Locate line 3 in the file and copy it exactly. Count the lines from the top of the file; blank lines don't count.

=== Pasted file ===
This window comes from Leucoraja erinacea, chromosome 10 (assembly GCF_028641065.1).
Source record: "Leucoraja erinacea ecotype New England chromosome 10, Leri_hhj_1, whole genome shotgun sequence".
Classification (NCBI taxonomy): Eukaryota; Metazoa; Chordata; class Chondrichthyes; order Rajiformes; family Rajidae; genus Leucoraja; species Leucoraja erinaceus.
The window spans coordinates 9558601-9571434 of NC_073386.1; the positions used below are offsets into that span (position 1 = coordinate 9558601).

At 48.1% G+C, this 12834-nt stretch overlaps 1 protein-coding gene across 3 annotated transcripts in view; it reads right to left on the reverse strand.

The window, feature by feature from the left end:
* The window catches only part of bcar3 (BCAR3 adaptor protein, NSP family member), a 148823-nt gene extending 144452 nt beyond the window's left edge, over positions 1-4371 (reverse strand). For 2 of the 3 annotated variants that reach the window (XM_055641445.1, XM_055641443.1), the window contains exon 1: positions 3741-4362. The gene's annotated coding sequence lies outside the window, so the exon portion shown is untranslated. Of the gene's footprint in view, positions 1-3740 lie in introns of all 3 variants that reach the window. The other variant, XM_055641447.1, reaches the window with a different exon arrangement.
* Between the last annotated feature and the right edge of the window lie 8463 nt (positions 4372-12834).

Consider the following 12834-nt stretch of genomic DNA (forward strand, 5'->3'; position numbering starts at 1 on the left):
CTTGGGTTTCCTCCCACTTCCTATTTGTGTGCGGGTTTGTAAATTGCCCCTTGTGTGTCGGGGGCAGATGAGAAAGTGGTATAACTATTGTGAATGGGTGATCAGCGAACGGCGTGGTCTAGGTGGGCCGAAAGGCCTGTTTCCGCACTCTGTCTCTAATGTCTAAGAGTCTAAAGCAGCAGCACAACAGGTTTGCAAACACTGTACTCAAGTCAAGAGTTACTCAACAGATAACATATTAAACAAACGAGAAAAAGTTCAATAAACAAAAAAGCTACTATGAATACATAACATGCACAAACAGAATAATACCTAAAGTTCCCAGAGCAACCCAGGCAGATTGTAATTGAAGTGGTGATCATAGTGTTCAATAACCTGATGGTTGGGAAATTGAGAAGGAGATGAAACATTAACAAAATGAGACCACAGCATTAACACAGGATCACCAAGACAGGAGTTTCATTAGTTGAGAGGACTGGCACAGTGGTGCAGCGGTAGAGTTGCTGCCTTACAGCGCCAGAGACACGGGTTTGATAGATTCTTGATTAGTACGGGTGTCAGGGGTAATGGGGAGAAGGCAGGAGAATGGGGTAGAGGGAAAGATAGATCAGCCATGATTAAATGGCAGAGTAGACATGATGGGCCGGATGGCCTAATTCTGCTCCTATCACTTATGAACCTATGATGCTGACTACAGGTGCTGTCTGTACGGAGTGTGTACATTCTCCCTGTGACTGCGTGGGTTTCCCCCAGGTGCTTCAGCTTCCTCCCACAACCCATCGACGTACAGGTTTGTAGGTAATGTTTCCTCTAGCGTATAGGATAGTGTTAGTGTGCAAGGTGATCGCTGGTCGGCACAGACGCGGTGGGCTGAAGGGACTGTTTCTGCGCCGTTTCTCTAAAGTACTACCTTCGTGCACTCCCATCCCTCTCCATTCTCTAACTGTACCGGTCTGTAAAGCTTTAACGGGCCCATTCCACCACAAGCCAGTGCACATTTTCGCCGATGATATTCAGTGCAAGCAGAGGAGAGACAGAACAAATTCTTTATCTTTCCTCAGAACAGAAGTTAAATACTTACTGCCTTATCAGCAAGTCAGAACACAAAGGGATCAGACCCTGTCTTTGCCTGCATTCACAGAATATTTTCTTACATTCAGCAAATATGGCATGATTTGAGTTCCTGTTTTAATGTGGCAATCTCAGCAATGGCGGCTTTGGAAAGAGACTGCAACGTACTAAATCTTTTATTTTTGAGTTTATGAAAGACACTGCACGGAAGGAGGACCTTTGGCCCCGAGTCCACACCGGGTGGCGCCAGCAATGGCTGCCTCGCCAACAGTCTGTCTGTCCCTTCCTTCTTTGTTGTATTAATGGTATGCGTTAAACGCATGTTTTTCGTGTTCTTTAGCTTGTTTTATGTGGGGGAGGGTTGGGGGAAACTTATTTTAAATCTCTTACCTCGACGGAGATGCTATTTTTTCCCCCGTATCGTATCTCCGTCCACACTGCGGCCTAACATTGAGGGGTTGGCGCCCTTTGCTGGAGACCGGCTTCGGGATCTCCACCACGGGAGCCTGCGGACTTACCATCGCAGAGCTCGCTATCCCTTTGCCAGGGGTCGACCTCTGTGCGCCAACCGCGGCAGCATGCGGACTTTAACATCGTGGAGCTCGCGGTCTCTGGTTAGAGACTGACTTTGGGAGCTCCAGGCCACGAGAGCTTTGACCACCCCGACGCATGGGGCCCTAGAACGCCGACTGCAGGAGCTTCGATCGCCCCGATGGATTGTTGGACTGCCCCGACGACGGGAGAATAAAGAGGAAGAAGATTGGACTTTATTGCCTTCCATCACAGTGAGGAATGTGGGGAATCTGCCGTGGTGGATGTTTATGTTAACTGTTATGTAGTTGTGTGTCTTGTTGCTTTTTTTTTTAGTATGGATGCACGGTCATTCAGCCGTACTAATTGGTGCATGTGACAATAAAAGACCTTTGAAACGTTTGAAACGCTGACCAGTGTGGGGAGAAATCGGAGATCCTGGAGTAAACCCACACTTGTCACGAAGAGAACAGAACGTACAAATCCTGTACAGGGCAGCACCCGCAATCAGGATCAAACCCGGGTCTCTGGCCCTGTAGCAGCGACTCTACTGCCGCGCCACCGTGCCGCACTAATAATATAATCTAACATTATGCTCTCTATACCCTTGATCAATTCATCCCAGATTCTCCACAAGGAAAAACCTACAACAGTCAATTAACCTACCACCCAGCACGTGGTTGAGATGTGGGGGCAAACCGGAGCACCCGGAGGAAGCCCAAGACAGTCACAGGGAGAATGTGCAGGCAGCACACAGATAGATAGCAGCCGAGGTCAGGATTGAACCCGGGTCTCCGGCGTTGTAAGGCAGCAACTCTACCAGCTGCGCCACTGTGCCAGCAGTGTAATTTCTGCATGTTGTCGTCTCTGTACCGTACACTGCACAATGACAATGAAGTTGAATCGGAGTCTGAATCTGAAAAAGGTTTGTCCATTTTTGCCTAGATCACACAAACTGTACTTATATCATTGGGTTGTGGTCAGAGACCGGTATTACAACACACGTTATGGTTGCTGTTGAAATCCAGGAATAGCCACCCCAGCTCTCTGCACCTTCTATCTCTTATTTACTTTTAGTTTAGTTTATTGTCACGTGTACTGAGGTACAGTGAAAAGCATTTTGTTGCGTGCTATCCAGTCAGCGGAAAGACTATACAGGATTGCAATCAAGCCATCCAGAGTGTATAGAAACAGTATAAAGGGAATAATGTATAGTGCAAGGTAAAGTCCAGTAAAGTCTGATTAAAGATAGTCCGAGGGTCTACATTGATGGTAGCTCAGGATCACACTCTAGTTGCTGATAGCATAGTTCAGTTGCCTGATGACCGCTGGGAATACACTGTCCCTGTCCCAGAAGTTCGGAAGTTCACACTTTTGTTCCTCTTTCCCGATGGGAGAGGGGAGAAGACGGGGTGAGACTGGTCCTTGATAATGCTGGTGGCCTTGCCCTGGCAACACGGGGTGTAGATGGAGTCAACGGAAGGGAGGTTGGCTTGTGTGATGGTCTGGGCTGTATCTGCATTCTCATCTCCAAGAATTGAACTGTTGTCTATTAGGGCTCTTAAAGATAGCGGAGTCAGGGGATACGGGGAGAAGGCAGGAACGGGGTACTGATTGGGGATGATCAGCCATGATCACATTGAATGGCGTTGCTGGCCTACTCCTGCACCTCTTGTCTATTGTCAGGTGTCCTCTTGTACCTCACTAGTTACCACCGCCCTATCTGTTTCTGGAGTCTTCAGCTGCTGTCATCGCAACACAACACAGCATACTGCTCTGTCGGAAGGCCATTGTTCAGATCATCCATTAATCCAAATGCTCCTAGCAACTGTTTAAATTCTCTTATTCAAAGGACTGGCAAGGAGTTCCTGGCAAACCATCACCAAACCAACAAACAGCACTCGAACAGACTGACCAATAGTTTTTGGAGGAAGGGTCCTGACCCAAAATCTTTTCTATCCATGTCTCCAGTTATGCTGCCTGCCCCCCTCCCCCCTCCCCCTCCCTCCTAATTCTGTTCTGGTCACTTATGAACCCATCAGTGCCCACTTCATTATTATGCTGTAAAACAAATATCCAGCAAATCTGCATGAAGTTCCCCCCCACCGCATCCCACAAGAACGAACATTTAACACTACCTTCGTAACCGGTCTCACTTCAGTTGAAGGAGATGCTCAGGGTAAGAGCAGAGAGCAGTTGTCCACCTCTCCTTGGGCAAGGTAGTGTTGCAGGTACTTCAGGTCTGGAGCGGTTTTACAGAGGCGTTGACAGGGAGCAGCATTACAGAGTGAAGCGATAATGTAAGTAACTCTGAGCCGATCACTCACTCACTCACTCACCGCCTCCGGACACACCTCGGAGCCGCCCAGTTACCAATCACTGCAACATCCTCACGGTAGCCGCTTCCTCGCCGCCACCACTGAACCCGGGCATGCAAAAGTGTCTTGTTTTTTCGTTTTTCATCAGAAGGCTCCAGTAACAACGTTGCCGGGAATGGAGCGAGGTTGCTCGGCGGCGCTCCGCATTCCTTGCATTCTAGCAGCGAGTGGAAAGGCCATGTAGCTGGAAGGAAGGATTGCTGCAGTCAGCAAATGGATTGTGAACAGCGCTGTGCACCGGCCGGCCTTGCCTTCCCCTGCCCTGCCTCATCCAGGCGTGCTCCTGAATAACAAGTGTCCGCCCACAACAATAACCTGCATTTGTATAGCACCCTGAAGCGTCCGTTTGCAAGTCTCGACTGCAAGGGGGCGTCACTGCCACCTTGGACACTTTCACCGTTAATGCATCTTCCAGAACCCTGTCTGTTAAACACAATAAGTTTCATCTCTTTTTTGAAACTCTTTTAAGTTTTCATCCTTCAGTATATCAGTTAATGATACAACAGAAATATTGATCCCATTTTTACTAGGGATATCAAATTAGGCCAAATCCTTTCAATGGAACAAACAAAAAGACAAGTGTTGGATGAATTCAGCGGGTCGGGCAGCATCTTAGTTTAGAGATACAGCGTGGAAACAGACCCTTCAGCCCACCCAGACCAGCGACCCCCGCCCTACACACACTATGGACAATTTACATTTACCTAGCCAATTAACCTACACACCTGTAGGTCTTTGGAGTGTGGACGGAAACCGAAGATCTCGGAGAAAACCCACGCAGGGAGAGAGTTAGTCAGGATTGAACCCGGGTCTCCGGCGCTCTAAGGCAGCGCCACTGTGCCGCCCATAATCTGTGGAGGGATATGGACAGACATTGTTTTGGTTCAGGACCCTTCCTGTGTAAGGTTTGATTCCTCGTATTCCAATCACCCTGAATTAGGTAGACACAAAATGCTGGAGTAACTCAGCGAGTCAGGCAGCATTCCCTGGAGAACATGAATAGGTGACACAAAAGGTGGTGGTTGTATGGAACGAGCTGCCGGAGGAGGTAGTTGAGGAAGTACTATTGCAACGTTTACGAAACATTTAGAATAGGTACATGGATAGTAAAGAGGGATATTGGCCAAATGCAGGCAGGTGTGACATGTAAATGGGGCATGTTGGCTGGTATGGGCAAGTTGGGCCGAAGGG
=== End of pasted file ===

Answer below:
Classification (NCBI taxonomy): Eukaryota; Metazoa; Chordata; class Chondrichthyes; order Rajiformes; family Rajidae; genus Leucoraja; species Leucoraja erinaceus.